Can Candida Cause Autoimmune Disease? | Holtorf Medical Group
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Can Candida Cause Autoimmune Disease?

Candida and Autoimmune Disease

The immune system is an essential component of wellness and acts as the primary line of defense against many forms of illness. Autoimmune disease disrupts this important system and often results in severe chronic dysfunction throughout the entire body. A prominent contributor to the development of autoimmune disease is candida overgrowth.

Overabundance of candida, a yeast found in the gut, is associated with many issues. Primary among them being autoimmune dysfunction. Having a strong understanding of candida overgrowth, autoimmune disease, and recognizing the relationship between the two may help you better protect your health and aid in the treatment of chronic illness.

What is Candida?

Candida is a yeast found naturally in the digestive tract. When maintained at the appropriate balance, candida supports better digestion and nutrient absorption. However, unhealthy spread or excessive colonization of candida, known as candida overgrowth, can cause major dysfunction.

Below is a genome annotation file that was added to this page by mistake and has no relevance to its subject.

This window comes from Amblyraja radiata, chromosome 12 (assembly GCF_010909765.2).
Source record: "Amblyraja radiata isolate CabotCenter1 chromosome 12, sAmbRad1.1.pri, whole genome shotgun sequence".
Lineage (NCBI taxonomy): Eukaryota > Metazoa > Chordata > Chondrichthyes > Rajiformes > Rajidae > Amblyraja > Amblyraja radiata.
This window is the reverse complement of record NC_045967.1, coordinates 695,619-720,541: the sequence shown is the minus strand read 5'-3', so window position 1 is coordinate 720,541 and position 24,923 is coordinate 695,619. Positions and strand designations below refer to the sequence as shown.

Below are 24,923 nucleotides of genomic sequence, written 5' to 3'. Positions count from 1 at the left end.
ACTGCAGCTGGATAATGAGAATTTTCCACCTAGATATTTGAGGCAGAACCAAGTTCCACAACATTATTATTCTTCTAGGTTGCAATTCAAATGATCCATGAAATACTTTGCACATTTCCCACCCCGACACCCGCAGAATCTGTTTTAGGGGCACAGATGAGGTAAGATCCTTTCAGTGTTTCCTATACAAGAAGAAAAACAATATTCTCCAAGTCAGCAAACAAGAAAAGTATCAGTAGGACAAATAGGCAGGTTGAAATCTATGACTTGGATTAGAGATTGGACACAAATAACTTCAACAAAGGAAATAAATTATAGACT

Learn more about candida here.

Intestinal imbalances, lifestyle factors, and various health conditions may allow candida to proliferate and invade numerous regions throughout the body including, but not limited to the lungs, mouth, esophagus, small intestine, vagina, and stomach. The spread of candida to these areas can produce a variety of symptoms including:

  • Athlete’s foot
  • Chronic conditions such as fibromyalgia and chronic fatigue syndrome